Turtle Neck

Tortoise I know this is a tortoise, not a turtle

Necks suffer. Necks turn into turtles. Turtlenecks. Hard at the back, soft in the front. A carapace turtling forward. The neck is a victim of the shoulder blades flaring and gluing into an open wing position, all the muscles of the upper back corrugating into  a granite range pushing the head forward like a wind-blasted pine on a precipice. It is sculpted by years of looming over a silicon valley.

We are talking humps here. Humpbacks, hunchbacks, kyphosis-call it what you will, the species is spreading.

The back of the neck becomes as compact and dense as a dromedary’s bump, to try and pull back the head from tilting forward like a Pisan tower. The front of the neck with its complement of muscles falls into neural silence, a rain shadow hooding the struts and buttresses that are supposed to antagonize the agonists at the back. Instead, the scaffolding collapses deep into the chest, and fascial shortening contracts the whole sternal area into a sinkhole of atrophy. As a final insult, the chin is forced up, giving the miserable creature an appearance of a tortoise peering out and up.

Such a human cannot breathe, stand up, or walk tall and proud. Condemned to hunch, a capuchin monk, chest depression shortens the breath, leading to staccato or haphazard breathing, and an ever-present gloam of unease and maybe inky clouds of Melancholia.

Re-alignment has to come from the Front. The northern Front, and the southern Front. For this is a battle. A battle against Habit, Gravity and Chairs.

I can fix almost any posture if given enough time to keep checking. The front has to be reclaimed. But first, the shoulder blades have to be pushed back into something like the suburbs of normality. This can be done with a quick little trick. Then, the horse-trading begins. The blades going back can pull the shoulders into a more equitable (or even equine) position, BUT the shortening of the chest tissue will pull up the sternum like a rearing mare and arch the lower back, and maybe make the chin lose its moorings and float up. In order to secure progress, all elements need to be adjusted a little in tandem with each other, as each has a tension integrity connection with the rest. Like commanders moving ships or tanks on a board slowly forward, you need to move all the actors in the head at a speed commensurate with incremental progress on all fronts.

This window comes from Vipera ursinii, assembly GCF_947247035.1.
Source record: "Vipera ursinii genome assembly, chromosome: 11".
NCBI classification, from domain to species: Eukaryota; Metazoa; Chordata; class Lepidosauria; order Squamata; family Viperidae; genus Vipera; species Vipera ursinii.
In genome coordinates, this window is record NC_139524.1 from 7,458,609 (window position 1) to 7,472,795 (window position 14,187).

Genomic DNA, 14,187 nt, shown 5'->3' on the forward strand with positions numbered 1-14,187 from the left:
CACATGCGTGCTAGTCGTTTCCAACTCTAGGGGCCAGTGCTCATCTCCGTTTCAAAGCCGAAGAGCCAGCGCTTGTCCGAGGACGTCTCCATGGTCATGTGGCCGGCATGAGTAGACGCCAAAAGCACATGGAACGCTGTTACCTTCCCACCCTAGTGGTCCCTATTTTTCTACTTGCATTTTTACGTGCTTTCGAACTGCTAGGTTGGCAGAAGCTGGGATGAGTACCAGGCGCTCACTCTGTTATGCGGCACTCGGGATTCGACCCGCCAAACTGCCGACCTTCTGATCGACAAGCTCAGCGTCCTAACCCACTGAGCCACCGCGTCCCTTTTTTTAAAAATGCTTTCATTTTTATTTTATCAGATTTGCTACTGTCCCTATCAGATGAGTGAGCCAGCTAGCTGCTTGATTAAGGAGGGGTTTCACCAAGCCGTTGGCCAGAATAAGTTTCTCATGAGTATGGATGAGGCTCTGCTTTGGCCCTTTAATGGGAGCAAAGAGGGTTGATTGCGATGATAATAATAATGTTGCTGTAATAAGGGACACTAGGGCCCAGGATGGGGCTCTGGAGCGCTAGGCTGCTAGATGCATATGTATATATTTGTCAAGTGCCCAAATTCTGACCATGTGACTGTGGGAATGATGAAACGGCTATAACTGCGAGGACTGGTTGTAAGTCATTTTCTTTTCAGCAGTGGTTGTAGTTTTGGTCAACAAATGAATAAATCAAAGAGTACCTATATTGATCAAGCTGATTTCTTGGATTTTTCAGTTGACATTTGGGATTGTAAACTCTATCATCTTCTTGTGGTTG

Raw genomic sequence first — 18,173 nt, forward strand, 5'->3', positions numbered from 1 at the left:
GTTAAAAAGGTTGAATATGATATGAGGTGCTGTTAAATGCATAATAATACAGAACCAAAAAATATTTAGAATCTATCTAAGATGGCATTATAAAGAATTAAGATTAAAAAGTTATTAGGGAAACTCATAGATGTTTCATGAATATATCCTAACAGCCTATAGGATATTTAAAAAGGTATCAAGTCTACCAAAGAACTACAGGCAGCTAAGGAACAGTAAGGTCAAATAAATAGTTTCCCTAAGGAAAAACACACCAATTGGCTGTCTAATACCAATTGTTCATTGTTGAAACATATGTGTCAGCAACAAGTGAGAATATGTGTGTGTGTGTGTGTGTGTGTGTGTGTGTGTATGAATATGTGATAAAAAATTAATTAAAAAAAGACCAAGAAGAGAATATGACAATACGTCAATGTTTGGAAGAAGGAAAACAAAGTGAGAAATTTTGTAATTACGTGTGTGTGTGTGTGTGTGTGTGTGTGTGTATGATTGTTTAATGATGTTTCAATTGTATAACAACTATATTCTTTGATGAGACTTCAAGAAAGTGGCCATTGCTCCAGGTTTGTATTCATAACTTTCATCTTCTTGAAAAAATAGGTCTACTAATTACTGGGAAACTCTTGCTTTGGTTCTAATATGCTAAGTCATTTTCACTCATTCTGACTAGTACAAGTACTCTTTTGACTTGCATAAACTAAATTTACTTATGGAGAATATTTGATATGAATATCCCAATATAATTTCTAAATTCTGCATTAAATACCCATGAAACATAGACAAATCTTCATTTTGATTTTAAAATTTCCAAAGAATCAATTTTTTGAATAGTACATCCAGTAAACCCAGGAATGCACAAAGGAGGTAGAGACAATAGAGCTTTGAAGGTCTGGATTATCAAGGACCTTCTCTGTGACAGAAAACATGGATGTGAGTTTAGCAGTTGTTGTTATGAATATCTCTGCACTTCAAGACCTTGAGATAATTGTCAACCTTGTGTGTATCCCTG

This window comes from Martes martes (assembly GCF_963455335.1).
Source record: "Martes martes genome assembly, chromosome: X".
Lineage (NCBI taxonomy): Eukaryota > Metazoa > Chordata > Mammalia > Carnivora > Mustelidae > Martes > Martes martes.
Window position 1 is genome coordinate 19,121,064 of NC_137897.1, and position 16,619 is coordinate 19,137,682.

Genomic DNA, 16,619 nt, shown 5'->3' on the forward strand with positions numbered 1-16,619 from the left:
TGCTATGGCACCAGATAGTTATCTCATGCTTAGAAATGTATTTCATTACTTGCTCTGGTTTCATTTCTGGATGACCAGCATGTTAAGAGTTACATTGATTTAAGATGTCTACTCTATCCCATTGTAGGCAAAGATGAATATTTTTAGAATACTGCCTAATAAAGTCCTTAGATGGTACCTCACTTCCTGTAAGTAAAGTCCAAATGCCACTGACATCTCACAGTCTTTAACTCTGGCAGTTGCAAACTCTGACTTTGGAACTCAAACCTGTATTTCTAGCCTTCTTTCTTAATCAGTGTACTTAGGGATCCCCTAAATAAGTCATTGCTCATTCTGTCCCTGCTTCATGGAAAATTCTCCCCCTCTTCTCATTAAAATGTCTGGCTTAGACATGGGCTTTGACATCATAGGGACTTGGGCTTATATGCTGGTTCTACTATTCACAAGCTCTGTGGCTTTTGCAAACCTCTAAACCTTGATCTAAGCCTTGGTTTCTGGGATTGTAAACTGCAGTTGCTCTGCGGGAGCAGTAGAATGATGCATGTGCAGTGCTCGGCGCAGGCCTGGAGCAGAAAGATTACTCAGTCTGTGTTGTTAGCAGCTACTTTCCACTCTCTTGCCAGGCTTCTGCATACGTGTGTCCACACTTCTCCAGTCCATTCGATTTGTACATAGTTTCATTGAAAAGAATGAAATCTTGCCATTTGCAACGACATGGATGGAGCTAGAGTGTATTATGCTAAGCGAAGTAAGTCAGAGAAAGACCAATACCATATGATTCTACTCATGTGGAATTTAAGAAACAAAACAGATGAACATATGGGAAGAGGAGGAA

The effort that is needed to remould the upper back and neck is in direct proportion to the time you have spent inflicting it upon yourself via screen-peering on woeful desks which are not measured to your exact proportions. Spending all day sitting on a chair looking at a screen (said he on his laptop) is deeply unnatural and is spawning a new generation of misshapen, pale “Officers” who suffer as much a badly neglected plant in a dim corner.

In the Hun Yuan tai chi-xing yi form, if you move quickly, and in ba gua also, if your neck isn’t securely moored, it will flop like a pigtail, and your capacity to execute a powerful strike will be negated. As I have mentioned elsewhere many times, when the Chinese came to tai chi or ba gua in the violent past, they often had a martial past already or were manual workers with a strong body. When he struck out from the Chen village, seeking his fortune with his “Unbeatable” status, Yang Lu Chan could hardly have imagined how his secret family art, a hybrid of various strands from the remote past, could have ended up being used to heal injured and damaged Foreign Devils in vast cities across the Silk Road to the west. He may well have stroked his wispy beard on that perfectly aligned head, and laughed in disbelief.

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